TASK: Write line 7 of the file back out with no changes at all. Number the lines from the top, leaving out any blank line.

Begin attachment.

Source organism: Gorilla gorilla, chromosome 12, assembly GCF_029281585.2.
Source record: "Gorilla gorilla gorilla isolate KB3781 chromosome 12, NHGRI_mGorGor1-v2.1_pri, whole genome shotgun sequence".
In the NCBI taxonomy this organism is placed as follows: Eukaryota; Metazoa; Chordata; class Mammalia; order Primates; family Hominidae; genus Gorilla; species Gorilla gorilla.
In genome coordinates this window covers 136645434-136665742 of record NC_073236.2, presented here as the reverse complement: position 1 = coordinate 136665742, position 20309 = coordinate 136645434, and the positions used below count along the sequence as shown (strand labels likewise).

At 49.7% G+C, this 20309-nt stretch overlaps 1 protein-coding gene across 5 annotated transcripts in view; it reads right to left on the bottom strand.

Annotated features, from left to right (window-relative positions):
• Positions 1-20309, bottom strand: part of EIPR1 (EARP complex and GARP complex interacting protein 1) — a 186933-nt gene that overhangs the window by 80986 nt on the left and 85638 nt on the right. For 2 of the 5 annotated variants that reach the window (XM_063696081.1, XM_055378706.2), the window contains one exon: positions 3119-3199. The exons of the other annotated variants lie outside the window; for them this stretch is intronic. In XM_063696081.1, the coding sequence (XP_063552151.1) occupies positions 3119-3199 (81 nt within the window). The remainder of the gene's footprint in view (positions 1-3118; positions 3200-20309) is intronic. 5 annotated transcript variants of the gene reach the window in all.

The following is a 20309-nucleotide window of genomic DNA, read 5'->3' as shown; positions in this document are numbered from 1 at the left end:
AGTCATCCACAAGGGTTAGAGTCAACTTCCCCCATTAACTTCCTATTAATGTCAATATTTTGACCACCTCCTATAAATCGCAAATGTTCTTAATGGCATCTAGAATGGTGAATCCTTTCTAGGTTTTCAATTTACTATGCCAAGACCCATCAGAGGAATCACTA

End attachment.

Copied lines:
• Positions 1-20309, bottom strand: part of EIPR1 (EARP complex and GARP complex interacting protein 1) — a 186933-nt gene that overhangs the window by 80986 nt on the left and 85638 nt on the right. For 2 of the 5 annotated variants that reach the window (XM_063696081.1, XM_055378706.2), the window contains one exon: positions 3119-3199. The exons of the other annotated variants lie outside the window; for them this stretch is intronic. In XM_063696081.1, the coding sequence (XP_063552151.1) occupies positions 3119-3199 (81 nt within the window). The remainder of the gene's footprint in view (positions 1-3118; positions 3200-20309) is intronic. 5 annotated transcript variants of the gene reach the window in all.